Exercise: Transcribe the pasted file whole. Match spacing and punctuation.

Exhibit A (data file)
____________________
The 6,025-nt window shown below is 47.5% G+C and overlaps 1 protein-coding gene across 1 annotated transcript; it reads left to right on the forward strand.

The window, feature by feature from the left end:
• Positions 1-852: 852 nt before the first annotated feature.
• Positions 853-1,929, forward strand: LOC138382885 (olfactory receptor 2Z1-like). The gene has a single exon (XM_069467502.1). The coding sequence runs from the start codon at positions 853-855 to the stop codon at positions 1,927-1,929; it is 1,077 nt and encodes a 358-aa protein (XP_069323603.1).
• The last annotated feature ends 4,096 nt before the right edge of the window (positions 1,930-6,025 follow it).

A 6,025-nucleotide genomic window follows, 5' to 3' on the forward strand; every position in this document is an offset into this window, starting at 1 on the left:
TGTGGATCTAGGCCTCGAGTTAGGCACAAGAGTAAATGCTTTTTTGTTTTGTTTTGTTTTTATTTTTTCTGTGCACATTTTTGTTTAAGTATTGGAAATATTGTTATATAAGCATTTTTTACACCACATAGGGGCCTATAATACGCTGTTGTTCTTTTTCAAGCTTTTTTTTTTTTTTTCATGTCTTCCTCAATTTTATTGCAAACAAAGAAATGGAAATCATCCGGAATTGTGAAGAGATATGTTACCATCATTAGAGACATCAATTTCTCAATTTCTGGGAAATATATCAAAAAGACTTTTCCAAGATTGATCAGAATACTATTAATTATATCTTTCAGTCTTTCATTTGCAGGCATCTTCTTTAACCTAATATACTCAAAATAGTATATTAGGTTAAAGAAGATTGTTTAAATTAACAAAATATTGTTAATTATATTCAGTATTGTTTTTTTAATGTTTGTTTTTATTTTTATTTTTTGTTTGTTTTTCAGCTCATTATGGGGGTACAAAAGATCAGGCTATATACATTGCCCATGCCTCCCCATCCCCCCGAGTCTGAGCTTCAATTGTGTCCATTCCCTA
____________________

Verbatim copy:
The 6,025-nt window shown below is 47.5% G+C and overlaps 1 protein-coding gene across 1 annotated transcript; it reads left to right on the forward strand.

The window, feature by feature from the left end:
• Positions 1-852: 852 nt before the first annotated feature.
• Positions 853-1,929, forward strand: LOC138382885 (olfactory receptor 2Z1-like). The gene has a single exon (XM_069467502.1). The coding sequence runs from the start codon at positions 853-855 to the stop codon at positions 1,927-1,929; it is 1,077 nt and encodes a 358-aa protein (XP_069323603.1).
• The last annotated feature ends 4,096 nt before the right edge of the window (positions 1,930-6,025 follow it).

A 6,025-nucleotide genomic window follows, 5' to 3' on the forward strand; every position in this document is an offset into this window, starting at 1 on the left:
TGTGGATCTAGGCCTCGAGTTAGGCACAAGAGTAAATGCTTTTTTGTTTTGTTTTGTTTTTATTTTTTCTGTGCACATTTTTGTTTAAGTATTGGAAATATTGTTATATAAGCATTTTTTACACCACATAGGGGCCTATAATACGCTGTTGTTCTTTTTCAAGCTTTTTTTTTTTTTTTCATGTCTTCCTCAATTTTATTGCAAACAAAGAAATGGAAATCATCCGGAATTGTGAAGAGATATGTTACCATCATTAGAGACATCAATTTCTCAATTTCTGGGAAATATATCAAAAAGACTTTTCCAAGATTGATCAGAATACTATTAATTATATCTTTCAGTCTTTCATTTGCAGGCATCTTCTTTAACCTAATATACTCAAAATAGTATATTAGGTTAAAGAAGATTGTTTAAATTAACAAAATATTGTTAATTATATTCAGTATTGTTTTTTTAATGTTTGTTTTTATTTTTATTTTTTGTTTGTTTTTCAGCTCATTATGGGGGTACAAAAGATCAGGCTATATACATTGCCCATGCCTCCCCATCCCCCCGAGTCTGAGCTTCAATTGTGTCCATTCCCTA